No return ticket to nihilistic 90s but still worth the ride
Choose life with nae regrets. Choose to belatedly revisit one of the defining films of the mid-1990s, which shoved a dirty needle into the arm of Cool Britannia and stuck up two fingers to the notion that successful homegrown films could only be pristine period dramas or feel-good romantic comedies.
Choose the holy filmmaking trinity of director Danny Boyle, screenwriter John Hodge and producer Andrew Macdonald, who induced that intoxicating rush of blood to the head 21 years ago.
Choose a narrative joint rolled from Irvine Welsh’s novels, cut with whirling camerawork that propels embittered characters down a new rabbit hole of nihilistic desire.
Choose the reunion of a predominantly Scottish cast on location in Edinburgh and Glasgow.
Choose a multi-faceted portrait of modern masculinity – fathers estranged from children, impotent husbands, friends torn apart by betrayal – to sow the seeds of anguish and reminiscence.
Choose a flabby-two hours rather than a lean 93 minutes of the original to follow Mark Renton (Ewan McGregor) as he returns home to beg forgiveness from Spud (Ewen Bremner).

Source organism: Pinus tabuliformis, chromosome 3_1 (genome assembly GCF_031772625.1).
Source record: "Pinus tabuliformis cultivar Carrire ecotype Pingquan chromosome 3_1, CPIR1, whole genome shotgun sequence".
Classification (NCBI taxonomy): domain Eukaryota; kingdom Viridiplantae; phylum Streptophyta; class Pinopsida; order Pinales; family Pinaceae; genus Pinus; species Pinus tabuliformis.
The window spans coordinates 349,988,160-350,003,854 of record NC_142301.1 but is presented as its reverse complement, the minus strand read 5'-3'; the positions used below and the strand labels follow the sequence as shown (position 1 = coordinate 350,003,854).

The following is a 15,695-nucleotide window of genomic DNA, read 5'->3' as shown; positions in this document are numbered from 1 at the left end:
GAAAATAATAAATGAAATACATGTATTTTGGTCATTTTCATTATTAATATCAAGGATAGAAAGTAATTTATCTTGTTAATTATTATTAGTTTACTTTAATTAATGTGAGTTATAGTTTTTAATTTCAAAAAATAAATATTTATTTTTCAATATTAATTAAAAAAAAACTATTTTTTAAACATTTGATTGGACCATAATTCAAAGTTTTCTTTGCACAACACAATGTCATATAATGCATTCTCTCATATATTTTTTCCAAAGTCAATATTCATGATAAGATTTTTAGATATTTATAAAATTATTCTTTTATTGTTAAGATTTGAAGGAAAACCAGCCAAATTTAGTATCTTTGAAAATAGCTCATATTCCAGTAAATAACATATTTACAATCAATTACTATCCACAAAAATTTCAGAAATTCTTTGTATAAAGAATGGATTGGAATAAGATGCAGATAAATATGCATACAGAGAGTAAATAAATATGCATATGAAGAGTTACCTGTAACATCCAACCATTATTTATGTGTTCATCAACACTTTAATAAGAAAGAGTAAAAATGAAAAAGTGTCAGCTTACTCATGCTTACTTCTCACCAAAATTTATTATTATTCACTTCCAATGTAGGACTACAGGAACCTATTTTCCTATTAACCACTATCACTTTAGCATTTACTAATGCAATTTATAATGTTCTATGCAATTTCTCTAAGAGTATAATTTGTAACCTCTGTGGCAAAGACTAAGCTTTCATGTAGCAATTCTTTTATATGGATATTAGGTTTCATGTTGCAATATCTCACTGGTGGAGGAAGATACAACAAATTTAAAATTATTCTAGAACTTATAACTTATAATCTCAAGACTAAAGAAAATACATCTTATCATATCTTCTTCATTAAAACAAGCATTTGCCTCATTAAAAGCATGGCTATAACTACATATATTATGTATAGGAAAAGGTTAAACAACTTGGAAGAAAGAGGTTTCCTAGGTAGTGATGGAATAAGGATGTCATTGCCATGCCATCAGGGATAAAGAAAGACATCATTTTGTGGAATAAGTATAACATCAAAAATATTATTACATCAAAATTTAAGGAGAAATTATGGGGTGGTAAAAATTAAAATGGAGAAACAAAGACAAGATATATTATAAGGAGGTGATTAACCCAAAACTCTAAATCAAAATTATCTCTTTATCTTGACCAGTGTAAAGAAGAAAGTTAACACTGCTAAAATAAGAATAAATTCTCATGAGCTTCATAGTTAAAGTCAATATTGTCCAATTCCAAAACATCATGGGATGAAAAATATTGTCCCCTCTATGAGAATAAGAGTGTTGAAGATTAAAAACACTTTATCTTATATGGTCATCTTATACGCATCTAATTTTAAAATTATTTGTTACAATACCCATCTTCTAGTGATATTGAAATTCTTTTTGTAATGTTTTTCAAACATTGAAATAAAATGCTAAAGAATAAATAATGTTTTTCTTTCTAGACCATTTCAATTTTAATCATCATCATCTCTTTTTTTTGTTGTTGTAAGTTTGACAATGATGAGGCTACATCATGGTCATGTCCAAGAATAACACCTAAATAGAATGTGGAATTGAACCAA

Choose revenge, the poison coursing through the veins of reluctant publican Sick Boy (Jonny Lee Miller).
Choose seething rage, which drips from the tongue of psychotic jailbird Begbie (Robert Carlyle) as he finally glimpses life without bars.
Choose flashes of brilliance – a darkly humorous explosion of bodily fluids, a funding pitch that describes a sauna as “an artisanal bed and breakfast experience” – punctuated by cute visual nods to the first film.
Choose Spud as the trembling, emotional core, willing him to succeed.
Choose to accept the sinking realisation that the giddy high of the first time you watched Trainspotting – that breathless sprint down Princes Street to Iggy Pop’s Lust For Life – isn’t going to be replicated. Damon Smith
Actors Ewen Bremner, Ewan McGregor, Jonny Lee Miller and Robert Carlyle attend the T2 Trainspotting world premiere in Edinburgh